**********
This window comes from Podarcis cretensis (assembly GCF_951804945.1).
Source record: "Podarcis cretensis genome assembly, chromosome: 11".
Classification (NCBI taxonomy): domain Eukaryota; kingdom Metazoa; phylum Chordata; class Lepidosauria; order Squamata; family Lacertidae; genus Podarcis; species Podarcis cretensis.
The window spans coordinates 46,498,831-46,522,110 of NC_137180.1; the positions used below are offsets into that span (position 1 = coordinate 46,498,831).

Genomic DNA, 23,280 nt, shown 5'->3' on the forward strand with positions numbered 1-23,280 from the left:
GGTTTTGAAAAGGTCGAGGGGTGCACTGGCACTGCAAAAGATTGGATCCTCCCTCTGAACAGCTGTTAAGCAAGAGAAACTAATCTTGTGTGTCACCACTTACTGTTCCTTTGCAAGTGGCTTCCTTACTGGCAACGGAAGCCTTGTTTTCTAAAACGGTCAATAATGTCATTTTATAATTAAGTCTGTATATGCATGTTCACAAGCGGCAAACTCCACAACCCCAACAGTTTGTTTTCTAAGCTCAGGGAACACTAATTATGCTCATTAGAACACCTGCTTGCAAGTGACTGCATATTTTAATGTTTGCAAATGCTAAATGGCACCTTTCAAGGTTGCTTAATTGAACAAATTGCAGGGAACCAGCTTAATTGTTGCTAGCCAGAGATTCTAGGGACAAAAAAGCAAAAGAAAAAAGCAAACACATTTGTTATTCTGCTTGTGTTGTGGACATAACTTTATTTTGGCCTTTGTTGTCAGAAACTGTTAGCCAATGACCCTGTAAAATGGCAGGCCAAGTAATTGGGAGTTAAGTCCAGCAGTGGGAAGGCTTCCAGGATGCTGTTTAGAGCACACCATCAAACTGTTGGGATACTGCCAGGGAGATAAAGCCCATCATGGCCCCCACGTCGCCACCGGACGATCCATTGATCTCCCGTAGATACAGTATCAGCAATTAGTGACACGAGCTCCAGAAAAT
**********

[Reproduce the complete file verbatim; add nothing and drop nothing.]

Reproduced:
This window comes from Podarcis cretensis (assembly GCF_951804945.1).
Source record: "Podarcis cretensis genome assembly, chromosome: 11".
Classification (NCBI taxonomy): domain Eukaryota; kingdom Metazoa; phylum Chordata; class Lepidosauria; order Squamata; family Lacertidae; genus Podarcis; species Podarcis cretensis.
The window spans coordinates 46,498,831-46,522,110 of NC_137180.1; the positions used below are offsets into that span (position 1 = coordinate 46,498,831).

Genomic DNA, 23,280 nt, shown 5'->3' on the forward strand with positions numbered 1-23,280 from the left:
GGTTTTGAAAAGGTCGAGGGGTGCACTGGCACTGCAAAAGATTGGATCCTCCCTCTGAACAGCTGTTAAGCAAGAGAAACTAATCTTGTGTGTCACCACTTACTGTTCCTTTGCAAGTGGCTTCCTTACTGGCAACGGAAGCCTTGTTTTCTAAAACGGTCAATAATGTCATTTTATAATTAAGTCTGTATATGCATGTTCACAAGCGGCAAACTCCACAACCCCAACAGTTTGTTTTCTAAGCTCAGGGAACACTAATTATGCTCATTAGAACACCTGCTTGCAAGTGACTGCATATTTTAATGTTTGCAAATGCTAAATGGCACCTTTCAAGGTTGCTTAATTGAACAAATTGCAGGGAACCAGCTTAATTGTTGCTAGCCAGAGATTCTAGGGACAAAAAAGCAAAAGAAAAAAGCAAACACATTTGTTATTCTGCTTGTGTTGTGGACATAACTTTATTTTGGCCTTTGTTGTCAGAAACTGTTAGCCAATGACCCTGTAAAATGGCAGGCCAAGTAATTGGGAGTTAAGTCCAGCAGTGGGAAGGCTTCCAGGATGCTGTTTAGAGCACACCATCAAACTGTTGGGATACTGCCAGGGAGATAAAGCCCATCATGGCCCCCACGTCGCCACCGGACGATCCATTGATCTCCCGTAGATACAGTATCAGCAATTAGTGACACGAGCTCCAGAAAAT